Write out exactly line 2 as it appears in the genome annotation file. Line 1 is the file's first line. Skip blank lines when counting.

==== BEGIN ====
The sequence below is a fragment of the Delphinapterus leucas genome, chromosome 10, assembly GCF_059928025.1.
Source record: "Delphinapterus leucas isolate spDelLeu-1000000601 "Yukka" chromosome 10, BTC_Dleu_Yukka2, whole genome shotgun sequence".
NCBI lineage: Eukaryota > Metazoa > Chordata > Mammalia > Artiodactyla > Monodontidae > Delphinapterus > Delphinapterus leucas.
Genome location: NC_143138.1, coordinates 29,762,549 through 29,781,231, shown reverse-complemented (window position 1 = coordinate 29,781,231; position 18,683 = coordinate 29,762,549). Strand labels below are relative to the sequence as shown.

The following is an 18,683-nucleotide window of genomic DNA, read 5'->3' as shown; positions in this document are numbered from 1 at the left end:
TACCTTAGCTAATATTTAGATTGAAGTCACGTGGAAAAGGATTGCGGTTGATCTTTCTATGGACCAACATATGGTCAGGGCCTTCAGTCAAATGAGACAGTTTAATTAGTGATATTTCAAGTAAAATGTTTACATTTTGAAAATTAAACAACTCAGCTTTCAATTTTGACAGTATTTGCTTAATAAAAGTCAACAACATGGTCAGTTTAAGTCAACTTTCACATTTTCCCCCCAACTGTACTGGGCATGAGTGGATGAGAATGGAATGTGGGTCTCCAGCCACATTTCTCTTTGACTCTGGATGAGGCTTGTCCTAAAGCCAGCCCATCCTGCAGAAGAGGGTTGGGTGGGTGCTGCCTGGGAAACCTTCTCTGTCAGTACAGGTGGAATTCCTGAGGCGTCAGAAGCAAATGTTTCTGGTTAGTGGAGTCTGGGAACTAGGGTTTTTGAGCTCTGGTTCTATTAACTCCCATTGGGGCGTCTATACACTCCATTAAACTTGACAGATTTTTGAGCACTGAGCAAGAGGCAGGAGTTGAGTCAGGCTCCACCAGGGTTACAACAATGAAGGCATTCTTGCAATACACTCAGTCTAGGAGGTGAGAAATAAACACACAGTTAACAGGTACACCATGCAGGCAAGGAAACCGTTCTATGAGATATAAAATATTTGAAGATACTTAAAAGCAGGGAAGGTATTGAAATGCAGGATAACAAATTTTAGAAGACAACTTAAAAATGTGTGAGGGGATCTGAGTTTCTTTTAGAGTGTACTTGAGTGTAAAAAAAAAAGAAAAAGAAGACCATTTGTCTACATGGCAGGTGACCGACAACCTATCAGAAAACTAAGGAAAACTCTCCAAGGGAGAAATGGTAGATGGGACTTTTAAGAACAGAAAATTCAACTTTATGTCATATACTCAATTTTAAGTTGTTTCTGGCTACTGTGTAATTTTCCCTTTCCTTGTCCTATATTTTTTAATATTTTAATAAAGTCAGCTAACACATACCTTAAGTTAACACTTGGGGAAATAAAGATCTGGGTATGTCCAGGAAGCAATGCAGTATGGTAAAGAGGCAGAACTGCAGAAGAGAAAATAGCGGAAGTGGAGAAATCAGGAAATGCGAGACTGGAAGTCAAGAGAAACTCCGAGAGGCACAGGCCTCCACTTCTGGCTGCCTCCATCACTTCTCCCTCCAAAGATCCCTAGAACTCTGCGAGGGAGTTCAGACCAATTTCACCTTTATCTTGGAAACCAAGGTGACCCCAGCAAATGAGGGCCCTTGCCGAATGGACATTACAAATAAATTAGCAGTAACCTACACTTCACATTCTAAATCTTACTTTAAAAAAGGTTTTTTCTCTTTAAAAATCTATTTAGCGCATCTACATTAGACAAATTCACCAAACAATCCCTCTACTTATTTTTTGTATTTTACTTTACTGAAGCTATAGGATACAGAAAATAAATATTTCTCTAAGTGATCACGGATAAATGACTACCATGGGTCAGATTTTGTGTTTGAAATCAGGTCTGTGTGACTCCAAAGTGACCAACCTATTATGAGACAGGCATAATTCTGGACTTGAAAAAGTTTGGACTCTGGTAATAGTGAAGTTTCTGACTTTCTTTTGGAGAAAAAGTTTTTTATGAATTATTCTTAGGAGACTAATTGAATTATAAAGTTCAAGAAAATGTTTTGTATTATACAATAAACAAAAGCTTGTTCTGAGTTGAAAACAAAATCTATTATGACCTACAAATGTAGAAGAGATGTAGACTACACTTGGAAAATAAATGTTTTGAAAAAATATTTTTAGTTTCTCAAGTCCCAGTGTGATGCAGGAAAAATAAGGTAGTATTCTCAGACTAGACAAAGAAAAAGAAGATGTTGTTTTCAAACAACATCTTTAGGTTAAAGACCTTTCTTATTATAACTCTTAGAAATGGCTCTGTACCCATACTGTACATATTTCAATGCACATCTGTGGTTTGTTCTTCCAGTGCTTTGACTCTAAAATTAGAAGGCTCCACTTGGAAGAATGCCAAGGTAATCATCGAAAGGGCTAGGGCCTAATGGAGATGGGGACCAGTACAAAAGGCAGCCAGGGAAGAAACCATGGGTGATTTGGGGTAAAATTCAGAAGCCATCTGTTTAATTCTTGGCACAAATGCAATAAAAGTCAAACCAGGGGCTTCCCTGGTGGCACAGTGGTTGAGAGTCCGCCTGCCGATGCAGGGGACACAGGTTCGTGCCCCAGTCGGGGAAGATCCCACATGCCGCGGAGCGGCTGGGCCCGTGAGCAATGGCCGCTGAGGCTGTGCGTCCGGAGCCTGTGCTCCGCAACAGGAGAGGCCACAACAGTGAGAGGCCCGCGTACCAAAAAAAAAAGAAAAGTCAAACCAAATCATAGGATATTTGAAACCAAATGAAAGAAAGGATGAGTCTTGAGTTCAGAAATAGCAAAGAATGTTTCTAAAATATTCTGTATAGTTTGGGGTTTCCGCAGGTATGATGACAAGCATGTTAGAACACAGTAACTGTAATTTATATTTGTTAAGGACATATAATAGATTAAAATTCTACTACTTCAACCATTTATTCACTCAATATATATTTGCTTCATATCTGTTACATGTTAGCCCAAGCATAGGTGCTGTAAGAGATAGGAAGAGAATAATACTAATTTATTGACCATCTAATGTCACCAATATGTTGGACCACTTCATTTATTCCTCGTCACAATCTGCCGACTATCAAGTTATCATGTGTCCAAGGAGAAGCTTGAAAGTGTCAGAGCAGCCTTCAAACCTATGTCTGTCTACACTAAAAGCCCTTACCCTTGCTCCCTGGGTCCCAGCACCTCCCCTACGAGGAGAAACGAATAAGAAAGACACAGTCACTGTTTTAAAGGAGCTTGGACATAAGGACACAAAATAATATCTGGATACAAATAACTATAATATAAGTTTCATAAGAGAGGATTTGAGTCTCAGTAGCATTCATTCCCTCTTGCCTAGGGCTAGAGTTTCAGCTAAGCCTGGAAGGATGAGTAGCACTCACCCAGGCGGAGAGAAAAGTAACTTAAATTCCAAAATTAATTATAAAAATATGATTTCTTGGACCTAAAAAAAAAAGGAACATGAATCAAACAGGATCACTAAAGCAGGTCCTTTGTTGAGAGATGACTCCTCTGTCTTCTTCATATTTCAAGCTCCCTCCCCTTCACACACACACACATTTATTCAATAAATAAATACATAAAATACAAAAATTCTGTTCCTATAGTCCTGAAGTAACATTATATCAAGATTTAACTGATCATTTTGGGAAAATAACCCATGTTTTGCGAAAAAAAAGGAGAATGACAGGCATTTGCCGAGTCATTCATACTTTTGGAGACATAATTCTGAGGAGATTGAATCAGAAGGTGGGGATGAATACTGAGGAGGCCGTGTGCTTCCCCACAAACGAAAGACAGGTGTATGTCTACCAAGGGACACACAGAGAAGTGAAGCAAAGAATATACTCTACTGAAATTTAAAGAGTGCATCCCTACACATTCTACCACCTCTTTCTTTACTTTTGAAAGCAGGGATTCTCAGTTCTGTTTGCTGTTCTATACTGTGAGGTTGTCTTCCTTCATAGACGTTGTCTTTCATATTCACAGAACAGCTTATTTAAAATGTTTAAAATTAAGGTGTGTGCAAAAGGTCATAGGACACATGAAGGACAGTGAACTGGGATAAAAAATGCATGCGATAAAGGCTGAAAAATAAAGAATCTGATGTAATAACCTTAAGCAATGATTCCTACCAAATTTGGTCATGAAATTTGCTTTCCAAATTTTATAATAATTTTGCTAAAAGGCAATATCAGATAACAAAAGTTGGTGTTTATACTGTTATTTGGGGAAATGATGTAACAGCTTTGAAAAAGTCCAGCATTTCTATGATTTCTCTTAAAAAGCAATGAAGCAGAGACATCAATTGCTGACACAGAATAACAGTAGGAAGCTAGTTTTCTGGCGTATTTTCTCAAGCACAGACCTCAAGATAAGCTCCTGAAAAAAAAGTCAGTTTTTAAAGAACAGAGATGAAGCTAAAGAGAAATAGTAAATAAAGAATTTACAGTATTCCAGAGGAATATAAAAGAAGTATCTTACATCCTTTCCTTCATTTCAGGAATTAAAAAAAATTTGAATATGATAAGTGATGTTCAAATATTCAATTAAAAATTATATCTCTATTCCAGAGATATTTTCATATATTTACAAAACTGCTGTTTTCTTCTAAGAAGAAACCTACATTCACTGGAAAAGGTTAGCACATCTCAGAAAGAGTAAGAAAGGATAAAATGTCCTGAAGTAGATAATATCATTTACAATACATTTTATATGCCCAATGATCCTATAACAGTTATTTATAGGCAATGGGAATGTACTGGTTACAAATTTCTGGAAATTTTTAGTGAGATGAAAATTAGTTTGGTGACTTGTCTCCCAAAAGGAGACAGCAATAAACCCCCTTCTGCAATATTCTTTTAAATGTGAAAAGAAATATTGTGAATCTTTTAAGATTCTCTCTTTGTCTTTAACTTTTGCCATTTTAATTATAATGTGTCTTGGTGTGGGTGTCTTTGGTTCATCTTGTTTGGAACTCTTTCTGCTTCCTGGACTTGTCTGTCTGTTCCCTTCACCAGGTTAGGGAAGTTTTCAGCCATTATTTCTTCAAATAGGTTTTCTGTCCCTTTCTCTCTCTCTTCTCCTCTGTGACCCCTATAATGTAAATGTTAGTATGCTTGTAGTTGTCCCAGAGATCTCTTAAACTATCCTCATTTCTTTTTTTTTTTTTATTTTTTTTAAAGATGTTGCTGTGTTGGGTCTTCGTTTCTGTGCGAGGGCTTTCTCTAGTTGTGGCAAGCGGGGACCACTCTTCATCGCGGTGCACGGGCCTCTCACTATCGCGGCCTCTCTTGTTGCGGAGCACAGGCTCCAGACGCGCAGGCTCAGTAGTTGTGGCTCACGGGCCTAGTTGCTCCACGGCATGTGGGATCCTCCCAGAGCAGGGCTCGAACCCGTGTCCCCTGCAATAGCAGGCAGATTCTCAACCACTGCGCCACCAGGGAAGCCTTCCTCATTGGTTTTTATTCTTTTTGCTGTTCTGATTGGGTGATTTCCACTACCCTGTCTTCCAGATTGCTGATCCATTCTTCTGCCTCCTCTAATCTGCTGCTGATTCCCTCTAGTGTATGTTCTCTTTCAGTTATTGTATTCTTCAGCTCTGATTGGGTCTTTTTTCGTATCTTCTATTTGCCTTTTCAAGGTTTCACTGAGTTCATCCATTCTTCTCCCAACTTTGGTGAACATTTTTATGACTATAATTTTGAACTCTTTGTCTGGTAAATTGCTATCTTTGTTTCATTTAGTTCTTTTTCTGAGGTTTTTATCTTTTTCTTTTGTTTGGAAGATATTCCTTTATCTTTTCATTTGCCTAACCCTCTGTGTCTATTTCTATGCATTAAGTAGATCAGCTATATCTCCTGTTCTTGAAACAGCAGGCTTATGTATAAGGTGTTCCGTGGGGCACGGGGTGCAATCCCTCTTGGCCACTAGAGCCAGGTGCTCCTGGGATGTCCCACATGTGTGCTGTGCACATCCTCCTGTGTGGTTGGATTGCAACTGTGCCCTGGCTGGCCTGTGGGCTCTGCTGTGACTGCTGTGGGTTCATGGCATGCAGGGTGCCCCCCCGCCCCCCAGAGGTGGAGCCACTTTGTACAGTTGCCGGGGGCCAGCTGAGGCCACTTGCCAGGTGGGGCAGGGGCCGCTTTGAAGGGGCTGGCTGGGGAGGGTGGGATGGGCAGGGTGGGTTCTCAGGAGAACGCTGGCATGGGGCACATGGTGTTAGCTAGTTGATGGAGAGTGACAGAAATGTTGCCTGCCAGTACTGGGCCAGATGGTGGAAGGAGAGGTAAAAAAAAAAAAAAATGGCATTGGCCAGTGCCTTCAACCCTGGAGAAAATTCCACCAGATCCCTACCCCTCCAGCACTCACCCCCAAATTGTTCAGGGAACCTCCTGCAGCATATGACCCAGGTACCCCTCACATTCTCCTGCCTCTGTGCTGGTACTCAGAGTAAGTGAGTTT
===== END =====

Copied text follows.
Source record: "Delphinapterus leucas isolate spDelLeu-1000000601 "Yukka" chromosome 10, BTC_Dleu_Yukka2, whole genome shotgun sequence".